Bolgatanga, Zebilla and Kamega: After leaving Chereponi at 2:30a, I arrived in Bolgatanga, a city near the northern and eastern borders of Ghana, at 2p. There I prepared for the most recent leg of my journey to the village of Kamega where I will work with the Afaataba Multipurpose Co-operative Society, a community based organization of small farmers. I will not have consistent access to electricity or internet, so bear with me for the coming weeks.

Advertisements

The First Stop: BYEA

For the past two weeks, I have witnessed the ins and outs of Bemcom Youth Enterprises/Association (BYEA) in Techiman, Brong-Ahafo region. BYEA uses non-traditional agriculture to alleviate rural poverty. The organization serves as a training, resource and research centre that provides farmers with the essentials to start their own non-traditional agricultural venture.

15099248016_419be0fd1d_z

BYEA trains farmers to raise small livestock (rabbit and grasscutter), snails and bees and to grow mushrooms.

14935950938_a58d9ffa63_n

Rabbit training meeting in Jema

14905030198_85b3ce9059_n

Rabbit at Bemcom training centre 

15132274022_45b944088e_m

Grasscutter

14936519037_16f633153b_z

Mushroom fruiting house at training centre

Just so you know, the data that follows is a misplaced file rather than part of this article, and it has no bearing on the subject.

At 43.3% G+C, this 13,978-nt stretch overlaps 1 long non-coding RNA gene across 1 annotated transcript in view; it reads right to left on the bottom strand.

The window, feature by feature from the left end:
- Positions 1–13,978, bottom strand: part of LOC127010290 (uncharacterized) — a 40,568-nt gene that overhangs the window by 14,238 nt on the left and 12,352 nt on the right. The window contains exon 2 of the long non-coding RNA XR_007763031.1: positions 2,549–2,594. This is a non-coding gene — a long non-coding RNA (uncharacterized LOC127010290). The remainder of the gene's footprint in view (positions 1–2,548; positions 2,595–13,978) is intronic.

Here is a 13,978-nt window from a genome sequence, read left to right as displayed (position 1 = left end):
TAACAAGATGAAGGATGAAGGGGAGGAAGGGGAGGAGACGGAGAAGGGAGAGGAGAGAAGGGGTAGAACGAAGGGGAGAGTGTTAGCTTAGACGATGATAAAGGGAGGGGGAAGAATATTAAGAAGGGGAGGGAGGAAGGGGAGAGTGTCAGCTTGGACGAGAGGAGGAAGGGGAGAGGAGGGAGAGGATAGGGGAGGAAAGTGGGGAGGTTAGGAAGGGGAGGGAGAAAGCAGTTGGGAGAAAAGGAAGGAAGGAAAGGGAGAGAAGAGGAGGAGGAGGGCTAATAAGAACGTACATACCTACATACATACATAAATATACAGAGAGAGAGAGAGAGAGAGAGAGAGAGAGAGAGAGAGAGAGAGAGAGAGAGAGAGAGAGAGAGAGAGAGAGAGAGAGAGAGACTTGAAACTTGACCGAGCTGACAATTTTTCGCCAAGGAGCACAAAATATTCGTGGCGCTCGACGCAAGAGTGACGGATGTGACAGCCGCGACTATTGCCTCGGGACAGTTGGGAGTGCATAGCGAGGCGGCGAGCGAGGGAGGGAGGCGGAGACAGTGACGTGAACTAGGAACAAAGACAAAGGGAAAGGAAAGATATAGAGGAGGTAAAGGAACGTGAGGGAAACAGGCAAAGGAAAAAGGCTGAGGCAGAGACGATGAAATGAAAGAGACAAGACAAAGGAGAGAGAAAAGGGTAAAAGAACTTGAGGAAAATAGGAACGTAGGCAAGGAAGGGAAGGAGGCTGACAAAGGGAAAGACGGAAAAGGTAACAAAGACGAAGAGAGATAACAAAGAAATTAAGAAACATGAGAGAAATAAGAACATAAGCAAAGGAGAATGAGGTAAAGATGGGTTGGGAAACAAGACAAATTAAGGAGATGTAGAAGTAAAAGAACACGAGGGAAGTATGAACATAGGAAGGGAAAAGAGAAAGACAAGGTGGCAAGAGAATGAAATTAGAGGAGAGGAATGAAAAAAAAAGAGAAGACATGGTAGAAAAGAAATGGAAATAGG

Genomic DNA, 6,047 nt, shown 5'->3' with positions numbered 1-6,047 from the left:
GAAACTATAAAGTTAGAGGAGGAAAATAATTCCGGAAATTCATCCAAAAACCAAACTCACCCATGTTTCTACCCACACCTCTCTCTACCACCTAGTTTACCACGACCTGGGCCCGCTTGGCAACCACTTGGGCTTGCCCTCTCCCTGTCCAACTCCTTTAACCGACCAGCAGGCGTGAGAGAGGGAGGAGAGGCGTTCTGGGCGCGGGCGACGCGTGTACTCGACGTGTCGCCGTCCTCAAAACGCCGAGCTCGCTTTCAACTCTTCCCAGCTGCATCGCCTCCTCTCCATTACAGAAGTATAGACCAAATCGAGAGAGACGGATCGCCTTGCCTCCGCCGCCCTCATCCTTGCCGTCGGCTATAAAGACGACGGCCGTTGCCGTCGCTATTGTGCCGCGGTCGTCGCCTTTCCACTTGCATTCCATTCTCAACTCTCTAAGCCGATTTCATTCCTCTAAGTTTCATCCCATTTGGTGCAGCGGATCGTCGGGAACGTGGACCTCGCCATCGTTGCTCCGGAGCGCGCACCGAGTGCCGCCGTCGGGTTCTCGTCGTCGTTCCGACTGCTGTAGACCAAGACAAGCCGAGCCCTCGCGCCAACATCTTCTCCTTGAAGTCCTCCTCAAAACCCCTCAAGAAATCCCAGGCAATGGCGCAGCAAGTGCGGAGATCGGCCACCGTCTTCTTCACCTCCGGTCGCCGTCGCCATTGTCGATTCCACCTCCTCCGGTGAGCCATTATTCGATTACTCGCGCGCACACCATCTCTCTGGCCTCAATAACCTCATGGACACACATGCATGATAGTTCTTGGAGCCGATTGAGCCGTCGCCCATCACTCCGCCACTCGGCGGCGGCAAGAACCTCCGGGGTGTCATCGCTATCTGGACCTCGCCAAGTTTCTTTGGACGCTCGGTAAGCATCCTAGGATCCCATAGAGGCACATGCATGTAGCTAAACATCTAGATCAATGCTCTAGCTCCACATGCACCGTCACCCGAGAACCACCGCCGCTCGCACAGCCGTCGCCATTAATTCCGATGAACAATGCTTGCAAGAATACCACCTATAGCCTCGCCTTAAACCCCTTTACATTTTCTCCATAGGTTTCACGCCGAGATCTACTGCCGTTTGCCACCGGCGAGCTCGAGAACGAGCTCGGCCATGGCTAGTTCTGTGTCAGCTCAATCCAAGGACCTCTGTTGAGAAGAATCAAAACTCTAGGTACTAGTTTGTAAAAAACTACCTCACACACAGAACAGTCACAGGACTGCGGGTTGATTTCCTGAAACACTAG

BYEA employs around 15 workers from the community to produce oyster mushroom bags. Farmers trained by BYEA purchase these mushroom bags, grow the mushrooms in their own fruiting house, and sell these mushrooms at their local market. The production of mushroom bags involves several stages.

15132472382_e053f0283e_z

1. The spores from mushrooms are used to create spawn that will be added to the mushroom bags. This task is delegated to a trained employee who works in a room with laboratory equipment.

2. Compost of sawdust, rice bran, and lime is prepared. This process takes several weeks of watering and turning.

On Saturday, Stephen, Eric and Salis invited me to turn compost with them, and just as I was about to dig in with the shovel, they stopped me. Turning compost is much more than shoveling sawdust around; it is an art of meticulous technique and order. Luckily, they showed me the ropes before I destroyed all of the compost piles.

14904685670_79983d092d_m

14905620377_b95a0d7901_m

 

3. When the compost is ready, the workers pack the polyurethane bags full of sawdust and top the bags with a piece of plastic tubing and a rubber band.

4. The bags are put in metal barrels and a huge container to be sterilized with steam.

14904935737_b8d11b32ce_m

15091281472_7e71bc2423_m